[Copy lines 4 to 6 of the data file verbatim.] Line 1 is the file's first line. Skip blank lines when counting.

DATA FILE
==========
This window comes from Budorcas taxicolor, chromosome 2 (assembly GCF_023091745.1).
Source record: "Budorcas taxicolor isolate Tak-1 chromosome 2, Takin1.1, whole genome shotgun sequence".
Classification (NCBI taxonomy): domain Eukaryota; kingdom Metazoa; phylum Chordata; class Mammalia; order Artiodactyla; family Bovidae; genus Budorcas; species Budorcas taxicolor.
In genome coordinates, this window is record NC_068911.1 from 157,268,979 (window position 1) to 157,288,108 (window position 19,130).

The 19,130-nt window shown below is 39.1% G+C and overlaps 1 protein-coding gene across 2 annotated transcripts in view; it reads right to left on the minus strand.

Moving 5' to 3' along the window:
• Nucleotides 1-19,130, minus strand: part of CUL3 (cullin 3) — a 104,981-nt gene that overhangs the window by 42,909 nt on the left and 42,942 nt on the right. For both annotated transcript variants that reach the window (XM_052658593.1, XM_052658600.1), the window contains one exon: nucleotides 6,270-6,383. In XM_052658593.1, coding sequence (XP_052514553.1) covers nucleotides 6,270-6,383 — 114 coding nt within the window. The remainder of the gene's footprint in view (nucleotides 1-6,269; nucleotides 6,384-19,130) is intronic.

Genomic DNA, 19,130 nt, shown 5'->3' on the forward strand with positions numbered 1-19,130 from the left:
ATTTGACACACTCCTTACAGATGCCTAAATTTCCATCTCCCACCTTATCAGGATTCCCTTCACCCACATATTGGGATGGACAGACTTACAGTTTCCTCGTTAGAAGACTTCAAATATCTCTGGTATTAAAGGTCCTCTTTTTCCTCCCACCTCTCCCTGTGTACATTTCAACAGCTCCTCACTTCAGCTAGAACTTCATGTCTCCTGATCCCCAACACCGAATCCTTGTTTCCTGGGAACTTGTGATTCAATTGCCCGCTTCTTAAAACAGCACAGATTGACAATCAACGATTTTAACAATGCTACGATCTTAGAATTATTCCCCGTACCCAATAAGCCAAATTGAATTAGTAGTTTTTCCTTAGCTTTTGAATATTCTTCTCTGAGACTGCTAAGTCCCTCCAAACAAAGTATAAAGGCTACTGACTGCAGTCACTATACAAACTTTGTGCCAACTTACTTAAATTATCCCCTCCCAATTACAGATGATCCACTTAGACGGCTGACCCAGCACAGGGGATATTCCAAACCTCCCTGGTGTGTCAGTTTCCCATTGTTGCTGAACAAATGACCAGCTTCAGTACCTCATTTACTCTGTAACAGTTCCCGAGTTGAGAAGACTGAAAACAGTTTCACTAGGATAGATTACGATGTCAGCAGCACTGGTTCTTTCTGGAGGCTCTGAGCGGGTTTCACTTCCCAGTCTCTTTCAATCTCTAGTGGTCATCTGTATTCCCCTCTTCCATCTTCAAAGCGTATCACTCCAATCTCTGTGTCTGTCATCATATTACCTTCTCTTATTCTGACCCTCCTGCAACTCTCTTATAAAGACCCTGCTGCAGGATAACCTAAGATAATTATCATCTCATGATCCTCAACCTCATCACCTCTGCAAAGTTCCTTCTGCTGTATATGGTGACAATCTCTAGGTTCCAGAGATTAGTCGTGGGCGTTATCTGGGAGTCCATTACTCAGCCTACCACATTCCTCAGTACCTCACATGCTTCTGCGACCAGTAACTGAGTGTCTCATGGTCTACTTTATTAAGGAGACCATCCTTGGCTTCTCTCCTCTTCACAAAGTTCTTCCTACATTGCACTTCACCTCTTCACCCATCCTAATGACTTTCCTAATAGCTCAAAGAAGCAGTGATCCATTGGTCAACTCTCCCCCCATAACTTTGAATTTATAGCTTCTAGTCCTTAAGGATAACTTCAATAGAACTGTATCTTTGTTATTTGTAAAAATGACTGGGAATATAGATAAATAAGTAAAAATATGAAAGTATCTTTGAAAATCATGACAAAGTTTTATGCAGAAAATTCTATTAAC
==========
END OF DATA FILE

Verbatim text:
In genome coordinates, this window is record NC_068911.1 from 157,268,979 (window position 1) to 157,288,108 (window position 19,130).

The 19,130-nt window shown below is 39.1% G+C and overlaps 1 protein-coding gene across 2 annotated transcripts in view; it reads right to left on the minus strand.

Moving 5' to 3' along the window: